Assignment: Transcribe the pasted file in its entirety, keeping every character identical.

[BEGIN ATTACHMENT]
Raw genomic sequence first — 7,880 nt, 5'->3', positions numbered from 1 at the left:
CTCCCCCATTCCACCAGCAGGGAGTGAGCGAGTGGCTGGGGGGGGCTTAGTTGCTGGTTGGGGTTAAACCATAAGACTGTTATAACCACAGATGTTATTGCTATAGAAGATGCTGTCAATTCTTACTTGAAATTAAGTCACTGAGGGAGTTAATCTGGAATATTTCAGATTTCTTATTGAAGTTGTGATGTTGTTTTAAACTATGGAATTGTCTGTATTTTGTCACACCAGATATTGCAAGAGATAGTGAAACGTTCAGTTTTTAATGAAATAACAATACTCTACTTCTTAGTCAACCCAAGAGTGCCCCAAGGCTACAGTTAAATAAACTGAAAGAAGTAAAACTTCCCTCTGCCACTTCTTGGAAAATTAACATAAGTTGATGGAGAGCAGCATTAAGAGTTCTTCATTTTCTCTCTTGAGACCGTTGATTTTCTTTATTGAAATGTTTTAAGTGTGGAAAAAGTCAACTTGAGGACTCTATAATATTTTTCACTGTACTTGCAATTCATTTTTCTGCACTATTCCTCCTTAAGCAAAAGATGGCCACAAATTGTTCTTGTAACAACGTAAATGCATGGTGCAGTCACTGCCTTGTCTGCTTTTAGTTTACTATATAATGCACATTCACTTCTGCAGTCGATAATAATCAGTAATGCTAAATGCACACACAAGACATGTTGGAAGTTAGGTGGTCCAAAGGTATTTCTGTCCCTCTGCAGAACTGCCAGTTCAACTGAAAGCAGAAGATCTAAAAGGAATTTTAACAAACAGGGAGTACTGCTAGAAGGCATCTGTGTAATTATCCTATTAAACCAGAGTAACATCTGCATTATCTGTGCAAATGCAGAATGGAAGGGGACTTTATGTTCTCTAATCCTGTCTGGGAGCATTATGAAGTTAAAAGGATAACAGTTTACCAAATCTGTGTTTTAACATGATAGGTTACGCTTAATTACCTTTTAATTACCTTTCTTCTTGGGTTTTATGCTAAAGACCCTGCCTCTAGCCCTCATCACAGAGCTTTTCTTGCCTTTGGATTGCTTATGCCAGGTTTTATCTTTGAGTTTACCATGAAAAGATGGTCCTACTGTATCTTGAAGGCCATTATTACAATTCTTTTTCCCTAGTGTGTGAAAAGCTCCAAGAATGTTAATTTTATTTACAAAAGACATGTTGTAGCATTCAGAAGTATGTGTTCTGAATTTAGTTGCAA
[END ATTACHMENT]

Raw genomic sequence first — 7,880 nt, 5'->3', positions numbered from 1 at the left:
CTCCCCCATTCCACCAGCAGGGAGTGAGCGAGTGGCTGGGGGGGGCTTAGTTGCTGGTTGGGGTTAAACCATAAGACTGTTATAACCACAGATGTTATTGCTATAGAAGATGCTGTCAATTCTTACTTGAAATTAAGTCACTGAGGGAGTTAATCTGGAATATTTCAGATTTCTTATTGAAGTTGTGATGTTGTTTTAAACTATGGAATTGTCTGTATTTTGTCACACCAGATATTGCAAGAGATAGTGAAACGTTCAGTTTTTAATGAAATAACAATACTCTACTTCTTAGTCAACCCAAGAGTGCCCCAAGGCTACAGTTAAATAAACTGAAAGAAGTAAAACTTCCCTCTGCCACTTCTTGGAAAATTAACATAAGTTGATGGAGAGCAGCATTAAGAGTTCTTCATTTTCTCTCTTGAGACCGTTGATTTTCTTTATTGAAATGTTTTAAGTGTGGAAAAAGTCAACTTGAGGACTCTATAATATTTTTCACTGTACTTGCAATTCATTTTTCTGCACTATTCCTCCTTAAGCAAAAGATGGCCACAAATTGTTCTTGTAACAACGTAAATGCATGGTGCAGTCACTGCCTTGTCTGCTTTTAGTTTACTATATAATGCACATTCACTTCTGCAGTCGATAATAATCAGTAATGCTAAATGCACACACAAGACATGTTGGAAGTTAGGTGGTCCAAAGGTATTTCTGTCCCTCTGCAGAACTGCCAGTTCAACTGAAAGCAGAAGATCTAAAAGGAATTTTAACAAACAGGGAGTACTGCTAGAAGGCATCTGTGTAATTATCCTATTAAACCAGAGTAACATCTGCATTATCTGTGCAAATGCAGAATGGAAGGGGACTTTATGTTCTCTAATCCTGTCTGGGAGCATTATGAAGTTAAAAGGATAACAGTTTACCAAATCTGTGTTTTAACATGATAGGTTACGCTTAATTACCTTTTAATTACCTTTCTTCTTGGGTTTTATGCTAAAGACCCTGCCTCTAGCCCTCATCACAGAGCTTTTCTTGCCTTTGGATTGCTTATGCCAGGTTTTATCTTTGAGTTTACCATGAAAAGATGGTCCTACTGTATCTTGAAGGCCATTATTACAATTCTTTTTCCCTAGTGTGTGAAAAGCTCCAAGAATGTTAATTTTATTTACAAAAGACATGTTGTAGCATTCAGAAGTATGTGTTCTGAATTTAGTTGCAA